The Vancouver-based publication stopped publishing in March because of funding cuts after 12 years in print.
It is now moving to a solely digital product, said Marika Swan, manager and media society member of Redwire.
The decision was forced when the group did not receive its main operating grant of $115,000 from the Urban Multipurpose Aboriginal Youth Centres (UMAYC) Initiative earlier this year.
The council that allocates the funds felt Redwire’s national scope was too broad for the grant, aimed at programs to benefit Native youth in the Vancouver area.
The group has been looking for alternative and less expensive ways to operate. A digital edition seemed the best option because there are no printing costs, Swan said.
A launch date has yet to be announced.
Swan said youth contributors will be trained to use video and audio podcasting to tell the stories important to Redwire’s community through the group’s website.
“We’re trying to diversify a little more,” Swan said, adding that one video workshop had already taken place in which seven youth participated. “There’s definitely a community of young Native people that are interested in film right now.”
Swan said a new interface will allow the youth to post content online themselves, without having to wait for an editor. She said blogs will allow contributors to keep writing as well.
Redwire Magazine was Canada’s first magazine produced by and for Native Youth. It has been an important resource for many Aboriginal communities, whose youth were featured as authors, photographers, artists, reporters and reviewers.
It has also provided an outlet for stories on Native subjects and issues impacting Native communities.
Despite the benefits of going online, the publication is concerned that the transition could be a problem for large sections of Redwire’s regular readers.
These live in First Nations communities with limited connectivity and access to broadband.
“Streaming would be out of the question for 65 [First Nations] communities [in B.C.],” said Frank LaValley, executive director of the First Nations Technology Council. He added that some communities still have Internet speeds as slow as 56K.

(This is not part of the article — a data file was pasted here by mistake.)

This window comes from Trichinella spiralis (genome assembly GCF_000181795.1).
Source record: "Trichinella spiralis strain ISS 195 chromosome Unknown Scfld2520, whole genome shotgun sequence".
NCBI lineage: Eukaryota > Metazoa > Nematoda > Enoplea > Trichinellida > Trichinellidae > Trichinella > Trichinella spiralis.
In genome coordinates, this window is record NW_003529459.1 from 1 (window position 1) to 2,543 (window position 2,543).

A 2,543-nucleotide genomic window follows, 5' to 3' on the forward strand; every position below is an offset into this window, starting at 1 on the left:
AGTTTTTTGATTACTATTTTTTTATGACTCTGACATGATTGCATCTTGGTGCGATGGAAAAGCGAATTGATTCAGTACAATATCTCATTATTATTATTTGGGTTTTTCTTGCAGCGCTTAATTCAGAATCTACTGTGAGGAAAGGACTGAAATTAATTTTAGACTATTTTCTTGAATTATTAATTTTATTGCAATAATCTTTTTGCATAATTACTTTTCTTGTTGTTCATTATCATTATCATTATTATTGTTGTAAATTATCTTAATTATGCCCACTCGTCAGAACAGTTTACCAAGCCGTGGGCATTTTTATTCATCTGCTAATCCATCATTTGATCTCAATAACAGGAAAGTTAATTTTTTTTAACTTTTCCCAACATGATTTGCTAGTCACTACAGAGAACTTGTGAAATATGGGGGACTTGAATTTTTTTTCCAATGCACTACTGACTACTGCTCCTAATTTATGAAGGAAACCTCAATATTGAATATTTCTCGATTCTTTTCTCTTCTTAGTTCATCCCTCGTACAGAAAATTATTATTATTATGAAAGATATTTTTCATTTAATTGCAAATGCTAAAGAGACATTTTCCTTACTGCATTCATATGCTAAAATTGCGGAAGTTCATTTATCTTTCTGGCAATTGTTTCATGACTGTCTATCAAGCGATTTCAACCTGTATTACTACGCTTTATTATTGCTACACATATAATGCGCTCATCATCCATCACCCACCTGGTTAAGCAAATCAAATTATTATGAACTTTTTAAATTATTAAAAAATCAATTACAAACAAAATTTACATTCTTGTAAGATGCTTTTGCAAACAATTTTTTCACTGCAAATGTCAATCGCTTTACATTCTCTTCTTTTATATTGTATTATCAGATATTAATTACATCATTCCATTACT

According to Swan, the magazine was also popular with Native people held in Canada’s prisons and youth detention, where Internet access is unavailable.
Swan said the society is looking into a new print project to serve communities with internet connectivity issues. She said no decision has been made on what form a new print project would take.
Figuring out new funding
Other funding options include existing small project-specific grants that pay for workshops and training, and new fundraising efforts. For example, one upcoming fundraiser involves an auction of artist-carved pumpkins.
Another effort is the launch of GetUP clothing, garments featuring Native designs that will be sold by the Society.
“We’re leasing designs and inspirational words from young Native artists and writers,” Swan said. The artists and writers involved would be paid a fair price for their work she said.
For much of the last decade, much of the society’s funding for the magazine came from a grant made possible by the Urban Multipurpose Aboriginal Youth Centres (UMAYC) Initiative.
The initiative was funded by the Department of Canadian Heritage to give Aboriginal youth access to culturally-relevant community-based programs.